Harry Economou: Step Count Challenges support NHS Forth Valley to be physically active

Workplaces which encourage physical activity in and around the working day experience increased productivity, fewer sick days and a happier, healthier team.

A workplace team enjoy a walk together along a riverside path.

Everyone likes a little competition! The nation's favourite workplace walking challenge invites teams from Scotland to take part, find fun ways to stay active in and around the working day and compete for the top spot of a national leader board. During the year, we run two national Step Count Challenges – an eight-week challenge in the spring, and a four-week challenge in autumn.

However, we also offer bespoke challenges for workplaces at a time and date outwith the national challenges that suits the aims and schedule of your organisation. You can enjoy tips, tools and blogs to keep your team motivated, happy and healthy. Choosing to walk and travel actively during the challenge increases focus and productivity, reduces staff sickness and tackles our climate emergency by reducing carbon footprints.

Harry Economou, Active Travel Project Officer with Forth Environment Link, shares his experience of managing bespoke Step Count Challenges with NHS Forth Valley as Step Count Coordinator and how staff are enjoying the benefits of physical activity in and around the working day.

Forth Environment Link (FEL) is working closely with NHS Forth Valley on numerous projects such as the Step Count Challenge, the 90-day e-bike trials, and health patient programs. Through these projects, we aim to create opportunities for NHS staff and patients to be more physically active, something that not only benefits their physical health but also their mental well-being. The Step Count Challenge has proven to be very successful as it gives the opportunity to everyone, regardless of their age and fitness level, to take part and to simply feel healthier and happier. As someone who’s role at FEL is to encourage people to incorporate a more physically active approach when commuting, I was inspired to become the Challenge Coordinator and run several bespoke challenges for the NHS Forth Valley.

Incentivising the challenge is something that attracts more participants. It is for this reason, when it comes to motivating participants and inspiring involvement, we plan weekly in-house competitions but more importantly offer prizes for the top teams.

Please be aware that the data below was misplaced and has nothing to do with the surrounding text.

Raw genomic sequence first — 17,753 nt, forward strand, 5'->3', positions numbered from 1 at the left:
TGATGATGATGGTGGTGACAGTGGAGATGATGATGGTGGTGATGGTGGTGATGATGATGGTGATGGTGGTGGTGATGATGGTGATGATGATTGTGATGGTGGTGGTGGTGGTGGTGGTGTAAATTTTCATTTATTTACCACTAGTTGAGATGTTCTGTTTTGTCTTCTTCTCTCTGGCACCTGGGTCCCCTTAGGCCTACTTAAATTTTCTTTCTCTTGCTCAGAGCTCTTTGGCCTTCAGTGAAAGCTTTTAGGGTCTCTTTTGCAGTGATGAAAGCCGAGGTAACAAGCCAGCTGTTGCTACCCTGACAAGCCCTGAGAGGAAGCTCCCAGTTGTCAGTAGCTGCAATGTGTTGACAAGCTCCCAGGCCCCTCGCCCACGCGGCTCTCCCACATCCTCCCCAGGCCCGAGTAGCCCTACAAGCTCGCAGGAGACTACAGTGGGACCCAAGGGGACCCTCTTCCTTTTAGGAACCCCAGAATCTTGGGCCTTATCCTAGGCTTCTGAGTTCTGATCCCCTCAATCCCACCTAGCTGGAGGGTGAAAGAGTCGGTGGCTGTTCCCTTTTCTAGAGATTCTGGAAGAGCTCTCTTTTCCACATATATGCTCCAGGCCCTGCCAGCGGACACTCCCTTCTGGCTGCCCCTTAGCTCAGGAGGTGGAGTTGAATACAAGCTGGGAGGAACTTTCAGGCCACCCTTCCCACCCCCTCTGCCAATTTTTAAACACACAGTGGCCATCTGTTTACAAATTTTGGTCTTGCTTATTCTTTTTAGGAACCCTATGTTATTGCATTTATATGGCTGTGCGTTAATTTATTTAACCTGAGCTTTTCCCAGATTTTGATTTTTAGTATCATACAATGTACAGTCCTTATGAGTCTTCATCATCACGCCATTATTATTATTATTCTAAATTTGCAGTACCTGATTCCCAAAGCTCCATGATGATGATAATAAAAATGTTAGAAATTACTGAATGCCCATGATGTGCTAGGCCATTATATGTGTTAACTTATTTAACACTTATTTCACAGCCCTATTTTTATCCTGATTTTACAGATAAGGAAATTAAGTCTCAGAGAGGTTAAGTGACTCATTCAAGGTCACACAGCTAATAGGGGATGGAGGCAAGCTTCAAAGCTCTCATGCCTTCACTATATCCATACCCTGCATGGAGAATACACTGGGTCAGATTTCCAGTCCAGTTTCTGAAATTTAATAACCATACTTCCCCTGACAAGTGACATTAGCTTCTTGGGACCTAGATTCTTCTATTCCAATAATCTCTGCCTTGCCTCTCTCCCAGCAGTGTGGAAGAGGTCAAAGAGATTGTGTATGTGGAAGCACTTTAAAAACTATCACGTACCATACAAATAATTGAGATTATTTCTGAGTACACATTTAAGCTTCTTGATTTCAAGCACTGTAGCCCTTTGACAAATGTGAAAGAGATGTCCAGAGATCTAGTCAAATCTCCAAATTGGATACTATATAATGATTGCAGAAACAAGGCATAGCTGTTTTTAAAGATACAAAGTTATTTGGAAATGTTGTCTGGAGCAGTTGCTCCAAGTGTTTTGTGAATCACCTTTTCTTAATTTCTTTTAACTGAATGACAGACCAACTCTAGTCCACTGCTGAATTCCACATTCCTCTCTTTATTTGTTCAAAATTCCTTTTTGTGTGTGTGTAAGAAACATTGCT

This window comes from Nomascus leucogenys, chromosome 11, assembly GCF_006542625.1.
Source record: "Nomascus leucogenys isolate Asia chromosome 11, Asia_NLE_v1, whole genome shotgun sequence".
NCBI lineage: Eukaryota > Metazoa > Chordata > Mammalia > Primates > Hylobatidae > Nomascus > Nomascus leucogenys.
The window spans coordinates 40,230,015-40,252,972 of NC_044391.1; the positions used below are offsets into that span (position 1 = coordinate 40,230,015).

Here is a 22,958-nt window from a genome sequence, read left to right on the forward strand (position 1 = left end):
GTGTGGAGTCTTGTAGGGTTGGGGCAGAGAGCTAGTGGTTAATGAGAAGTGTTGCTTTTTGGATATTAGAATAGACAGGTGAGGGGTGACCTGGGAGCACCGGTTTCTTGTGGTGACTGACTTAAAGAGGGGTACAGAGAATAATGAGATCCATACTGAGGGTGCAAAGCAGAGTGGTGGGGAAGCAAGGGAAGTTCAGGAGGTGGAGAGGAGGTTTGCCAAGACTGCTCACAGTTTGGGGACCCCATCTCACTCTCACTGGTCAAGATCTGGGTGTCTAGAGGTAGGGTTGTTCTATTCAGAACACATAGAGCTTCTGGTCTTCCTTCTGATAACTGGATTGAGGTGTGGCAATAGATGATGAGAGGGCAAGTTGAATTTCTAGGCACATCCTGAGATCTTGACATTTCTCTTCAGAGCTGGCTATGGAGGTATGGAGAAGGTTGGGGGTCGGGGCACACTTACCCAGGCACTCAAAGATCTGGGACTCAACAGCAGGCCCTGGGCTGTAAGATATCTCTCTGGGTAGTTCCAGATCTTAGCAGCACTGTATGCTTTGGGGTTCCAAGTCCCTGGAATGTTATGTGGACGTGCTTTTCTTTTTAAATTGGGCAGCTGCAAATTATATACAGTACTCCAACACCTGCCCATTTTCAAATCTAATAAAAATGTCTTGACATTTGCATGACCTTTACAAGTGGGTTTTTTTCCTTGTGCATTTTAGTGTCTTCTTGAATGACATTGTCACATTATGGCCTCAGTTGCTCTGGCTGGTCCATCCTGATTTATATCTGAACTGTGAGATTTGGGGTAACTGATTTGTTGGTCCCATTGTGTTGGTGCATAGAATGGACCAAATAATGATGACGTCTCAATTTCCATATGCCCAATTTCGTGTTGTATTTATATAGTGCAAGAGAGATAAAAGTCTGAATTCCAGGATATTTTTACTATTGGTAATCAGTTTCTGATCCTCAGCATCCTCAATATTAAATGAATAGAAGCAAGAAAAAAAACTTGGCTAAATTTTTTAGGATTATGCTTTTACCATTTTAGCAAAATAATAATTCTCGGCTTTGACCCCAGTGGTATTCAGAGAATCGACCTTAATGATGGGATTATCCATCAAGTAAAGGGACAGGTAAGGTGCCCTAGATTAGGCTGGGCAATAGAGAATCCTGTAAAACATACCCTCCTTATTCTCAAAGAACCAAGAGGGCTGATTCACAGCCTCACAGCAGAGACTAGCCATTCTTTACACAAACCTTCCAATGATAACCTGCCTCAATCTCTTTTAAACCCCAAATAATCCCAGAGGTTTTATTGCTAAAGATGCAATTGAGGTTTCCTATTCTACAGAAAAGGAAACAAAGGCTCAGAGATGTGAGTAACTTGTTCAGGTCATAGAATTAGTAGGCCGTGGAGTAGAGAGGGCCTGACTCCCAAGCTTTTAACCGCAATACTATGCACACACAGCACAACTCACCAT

Even though the challenges are successful, there were moments where I had to go the extra mile to get everyone involved. Occasionally, individuals who wanted to take part in the challenge didn’t have a team to register with. I put them in touch with other participants who were either looking for teammates or they were needing an extra team member to complete their team. Apart from that, there were no other challenges to motivate teams to get involved.

The physical and mental health benefits of the challenge was a motivating factor for the participants. They loved replacing some car journeys with walking. Most participants said that they loved spending time outdoors, they enjoyed the fresh air and having weekly goals motivated them to keep going. They also added that they drew strength and support from one another in more ways than they could have ever imagined when they first signed up. Most of them have said that during the challenge they felt happier but also healthier, as a lot of them achieved their ‘’lose weight’’ targets.

A lot of the teams created a WhatsApp group so they can stay in touch and keep going for walks even after the challenge is over. The consensus was that participants enjoyed being outside, knowing that connecting with nature is better for their health as well as the planet. It also made them think of it as a lifestyle change rather than a five-week challenge.

If you are interested in hosting your own bespoke Step Count Challenge, find out more at: www.stepcount.org.uk/bespoke-step-count-challenges